Pluralsight and LinkedIn Learning are two of the best online platforms available today. Each is full of courses that span a large number of topics for all different skill levels. However, since they both provide such a wealth of knowledge, what makes them different from each other as learning platforms? In this article, I aim to clearly highlight the similarities and differences between Pluralsight and LinkedIn Learning to help you choose the right tool for the right job.
Pluralsight vs LinkedIn Learning – which one is better? Here’s a quick answer:
Pluralsight wins if you’re studying for one or more technical certificates, upskilling in programming or technology, represent a team, or if you’re focused on architecture, construction, manufacturing, design, machine learning, AI, and cloud computing.
LinkedIn Learning wins if you’re studying technology, programming, marketing, SEO, human resources, recruiting, job hunting, blockchain, photography, or graphic design. LinkedIn Learning also wins if you’re more interested in course variety, as there are more courses on this service than Pluralsight.
Before we get into the thick of it, let’s talk about the very basics, starting with the fact that even in this Pluralsight vs LinkedIn Learning comparison, I can’t really declare an overall winner because they are both the best at learning different subjects. So instead of declaring one service better than the other overall, I will focus on the subjects where Pluralsight is best and the subjects where LinkedIn Learning is best. These are both great platforms for learning new subjects or mastering existing skills. However, while they do overlap in content, there are some key differences worth discussing. Let’s get into it!
What is Pluralsight and LinkedIn Learning Best for Learning?
There is no point doing a full review for those two services because I’ve already reviewed Pluralsight here and LinkedIn Learning here. If you’re unfamiliar with either of these services, then those reviews are a great place to start. However, I am still going to touch on the basics, specifically on what makes Pluralsight and Linked Learning one of the best platforms for learning online.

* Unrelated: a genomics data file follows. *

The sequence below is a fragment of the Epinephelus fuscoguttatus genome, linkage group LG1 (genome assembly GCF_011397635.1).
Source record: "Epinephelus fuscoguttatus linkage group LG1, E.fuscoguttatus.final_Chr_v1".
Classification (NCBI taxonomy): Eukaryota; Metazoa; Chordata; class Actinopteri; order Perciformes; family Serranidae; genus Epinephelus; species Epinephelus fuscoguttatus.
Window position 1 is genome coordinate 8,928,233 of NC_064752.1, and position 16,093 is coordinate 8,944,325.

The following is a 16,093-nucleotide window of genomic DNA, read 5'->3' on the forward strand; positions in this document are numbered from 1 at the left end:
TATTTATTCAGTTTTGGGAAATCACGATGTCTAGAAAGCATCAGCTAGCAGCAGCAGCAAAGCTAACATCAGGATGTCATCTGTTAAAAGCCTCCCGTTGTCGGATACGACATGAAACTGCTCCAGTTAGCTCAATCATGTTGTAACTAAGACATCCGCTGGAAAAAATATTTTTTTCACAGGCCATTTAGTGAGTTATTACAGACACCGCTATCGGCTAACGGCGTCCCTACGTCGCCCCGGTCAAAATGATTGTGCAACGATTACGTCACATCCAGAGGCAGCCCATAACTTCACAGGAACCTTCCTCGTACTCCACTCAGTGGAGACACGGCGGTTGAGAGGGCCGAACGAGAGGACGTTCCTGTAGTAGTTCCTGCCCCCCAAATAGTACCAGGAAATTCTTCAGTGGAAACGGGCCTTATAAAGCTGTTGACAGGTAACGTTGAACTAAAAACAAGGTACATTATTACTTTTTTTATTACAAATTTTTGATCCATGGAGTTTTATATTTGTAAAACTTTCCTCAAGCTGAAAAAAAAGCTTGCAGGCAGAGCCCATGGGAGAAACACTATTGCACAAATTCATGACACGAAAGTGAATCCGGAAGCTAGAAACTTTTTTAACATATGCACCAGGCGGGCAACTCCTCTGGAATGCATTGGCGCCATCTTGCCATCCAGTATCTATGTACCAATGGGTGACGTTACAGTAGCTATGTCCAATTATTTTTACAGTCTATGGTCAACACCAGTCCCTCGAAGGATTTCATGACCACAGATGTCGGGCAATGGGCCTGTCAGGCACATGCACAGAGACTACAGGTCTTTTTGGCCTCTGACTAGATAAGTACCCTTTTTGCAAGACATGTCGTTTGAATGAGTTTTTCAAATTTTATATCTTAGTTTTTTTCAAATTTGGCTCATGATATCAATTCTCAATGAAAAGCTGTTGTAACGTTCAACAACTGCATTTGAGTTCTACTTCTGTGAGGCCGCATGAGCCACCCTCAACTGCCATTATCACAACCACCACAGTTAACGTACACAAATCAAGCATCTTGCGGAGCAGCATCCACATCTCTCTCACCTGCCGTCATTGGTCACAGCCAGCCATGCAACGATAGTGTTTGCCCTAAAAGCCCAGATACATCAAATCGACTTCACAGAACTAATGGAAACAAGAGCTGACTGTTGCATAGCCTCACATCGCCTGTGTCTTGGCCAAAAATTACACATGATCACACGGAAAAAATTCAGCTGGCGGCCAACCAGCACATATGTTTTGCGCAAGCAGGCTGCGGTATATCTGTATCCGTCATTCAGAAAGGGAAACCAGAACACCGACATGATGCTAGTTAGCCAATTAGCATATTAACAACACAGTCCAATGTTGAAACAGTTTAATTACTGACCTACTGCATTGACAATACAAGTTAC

First of all, both of the services have the following characteristics in common:
- Online learning platform with more content then you’ll ever get the time to fully use.
- Expert teachers develop courses that guide you to learn new skills and expand your knowledge.
- Relatively affordable prices, along with a free trial to allow you to test the services.
- A variety of subjects are covered, meaning both services should have something for everyone.
- Tools, grades and trackers are used for motivation and to keep you on pace to finish courses.
Alright, with the basic commonalities out of the way, let’s move onto some of the characteristics that set each of the services apart from each other.back to menu ↑
Areas Where LinkedIn Learning is Better than Pluralsight
If you’re trying to learn about marketing and advertising, LinkedIn Learning has a lot of content for you, whereas Pluralsight has very little in that area. LinkedIn Learning also has more management and workforce facing courses that are useful for businesses in general.
While there are plenty of technical courses available, you will find LinkedIn Learning has more general knowledge and non-technical courses than Pluralsight. This includes courses on art, sketching, 3d modeling, digital painting and more on the creative side. In addition, you’ll find plenty of business skill-building courses, including subjects such as human resources, time management, career building, and other business orientated skills.
One other area that LinkedIn Learning clearly has an advantage in, is the number of different languages they provide courses in. Pluralsight is focused on English content, wherein LinkedIn Learning provides courses in seven different languages.
LinkedIn Learning used to be called Lynda.com and is one of the oldest, most established online learning platforms around. While many of the older courses have been retired, you will still find the LinkedIn Learning has thousands more courses to choose from over Pluralsight.